Malta’s hidden treasures

The Maltese islands have a very long history. The islands were populated around 3850 BC, around the same time when the Megalithic temples were built. Today, they are considered to be the oldest temples which have survived throughout history. Civilisation changed at around 2350 BC and Malta was repopulated at the Bronze Age. At the end of 700 BC, the Maltese islands were colonised by the Phoenicians who ruled the island until the arrival of the Roman Republic in 218 BC. Once again, the rulers of the island changed and the Romans were followed by the Byzantines who were expelled from the island due to a siege by the Aghlabids in 870 AD. Malta was sparsely populated during that time until in 1091 they were conquered by the Norman Kingdom of Sicily which ultimately led to Christianisation. The islands were then dominated by the Swabians, the Aragonese and the Spanish.

In 1530 the islands were ruled by the Knights of the Order of St. John. This Order ruled for over two centuries, which period was characterised by flourishing arts, architecture and an improvement in society. However, in 1798 the Order was expelled due to the invasion of the French First Republic, which led to the occupation of Malta by the French. But, this did not last long as after only a few months the Maltese rebelled and the French were expelled in 1800 with the help of the Portuguese, Neapolitan and British. In 1813, the Maltese islands became a de facto colony of the British protectorate.

The islands became very important for the British navy, which used the island as their headquarters in the Mediterranean. Malta was attacked by the Axis powers during WWII. In 1942 the island was awarded the George Cross which in the present appears on Malta’s flag.

The Lascaris War Rooms situated beneath Valletta’s St.Peter and St.Pauls bastions is one of the hidden treasures dating back to WWII. During that time, Malta was heavily bombarded, suffering 150 raids a day over 3 years. Lascaris War Rooms were the top-secret centralised war headquarters for the entire air defence. Due to heavy rains, the builders had to make tunnels in the into the rock right under Barrakka Gardens. They enlarged the communication tunnels which were built by the Knights of St. John. The underground operation rooms gathered data from six different radar stations around the island, they plotted the positions of the air crafts on enormous maps which were then updated every five minutes.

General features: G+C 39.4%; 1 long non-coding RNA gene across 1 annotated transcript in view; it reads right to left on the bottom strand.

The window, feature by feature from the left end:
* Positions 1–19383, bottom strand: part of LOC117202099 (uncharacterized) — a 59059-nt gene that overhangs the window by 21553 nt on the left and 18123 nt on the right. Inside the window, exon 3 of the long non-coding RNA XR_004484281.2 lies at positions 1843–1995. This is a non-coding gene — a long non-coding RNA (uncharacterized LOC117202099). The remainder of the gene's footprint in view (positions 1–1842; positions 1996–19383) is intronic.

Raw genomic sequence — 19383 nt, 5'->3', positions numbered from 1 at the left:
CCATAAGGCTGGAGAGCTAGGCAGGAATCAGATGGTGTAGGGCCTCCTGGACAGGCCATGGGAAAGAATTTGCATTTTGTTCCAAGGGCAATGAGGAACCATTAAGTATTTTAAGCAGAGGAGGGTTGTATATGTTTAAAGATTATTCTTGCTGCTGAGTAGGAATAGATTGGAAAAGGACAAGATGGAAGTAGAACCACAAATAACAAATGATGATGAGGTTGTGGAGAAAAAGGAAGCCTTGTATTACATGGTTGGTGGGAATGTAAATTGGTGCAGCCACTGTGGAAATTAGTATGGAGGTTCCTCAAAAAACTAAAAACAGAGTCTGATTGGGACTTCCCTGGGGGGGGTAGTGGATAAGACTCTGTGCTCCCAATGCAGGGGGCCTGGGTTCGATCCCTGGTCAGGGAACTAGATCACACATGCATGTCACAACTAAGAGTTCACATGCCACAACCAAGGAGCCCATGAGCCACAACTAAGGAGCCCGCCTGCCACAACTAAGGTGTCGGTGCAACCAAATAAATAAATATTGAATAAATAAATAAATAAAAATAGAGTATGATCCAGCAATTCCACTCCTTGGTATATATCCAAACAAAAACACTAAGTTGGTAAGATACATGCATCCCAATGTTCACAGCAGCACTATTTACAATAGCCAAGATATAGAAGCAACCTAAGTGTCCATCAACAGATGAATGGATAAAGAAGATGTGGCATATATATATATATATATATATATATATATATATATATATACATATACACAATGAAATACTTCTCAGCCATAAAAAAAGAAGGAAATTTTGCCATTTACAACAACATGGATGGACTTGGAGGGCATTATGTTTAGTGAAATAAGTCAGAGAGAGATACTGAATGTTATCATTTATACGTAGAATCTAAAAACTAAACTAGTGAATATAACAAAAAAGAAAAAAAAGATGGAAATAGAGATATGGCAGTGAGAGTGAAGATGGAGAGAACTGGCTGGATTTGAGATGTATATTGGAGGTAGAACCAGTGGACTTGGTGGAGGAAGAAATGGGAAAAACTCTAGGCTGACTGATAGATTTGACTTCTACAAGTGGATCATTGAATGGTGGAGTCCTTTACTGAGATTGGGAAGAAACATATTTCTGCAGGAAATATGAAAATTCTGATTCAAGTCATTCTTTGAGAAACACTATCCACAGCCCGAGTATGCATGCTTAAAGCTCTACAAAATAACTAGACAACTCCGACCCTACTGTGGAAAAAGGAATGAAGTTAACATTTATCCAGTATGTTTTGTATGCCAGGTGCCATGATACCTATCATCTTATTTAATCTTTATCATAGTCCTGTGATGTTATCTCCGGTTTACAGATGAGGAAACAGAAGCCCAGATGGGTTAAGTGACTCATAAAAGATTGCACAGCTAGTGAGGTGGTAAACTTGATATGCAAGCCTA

Today, the site has been restored by Fondazzjoni Wirt Artna. Volunteers run very informative tours of the War Rooms, explaining in detail what used to happen in each and every room.

Lastly, the Muza, the national museum of fine arts in Valletta. As the word itself explains, it is a project’s vision and inspiration. In fact, the museum is divided into 4 sections. The first section, which is the ground floor is dedicated to Sciortino, Passmore, Richard England and more, this section is also dedicated to the people whom can feel closer to the artists by admiring certain paintings. There are some beautiful paintings which date back to 1500, together with sculptures and pedestals. The second floor is dedicated to the story of the Mediterranean, it is divided into three sections, mythology, religious rituals and war.

The museum is beautifully structured, it also has interactive touch boards so people can look into parts of the history that they prefer. People can visit the museum either on their own or guided by the personnel. It is a beautiful museum, there are parts of the museum that still need to be filled in but they are doing a wonderful job. People should visit the museum more often as it offers so many beautiful features to the public.

These are just two of the hidden treasures, Malta is filled with so many more. More awareness should be raised about these places as there is so much to explore!

Article was written by Rosa Di Bari who is following a course in B.Comms (Hons.).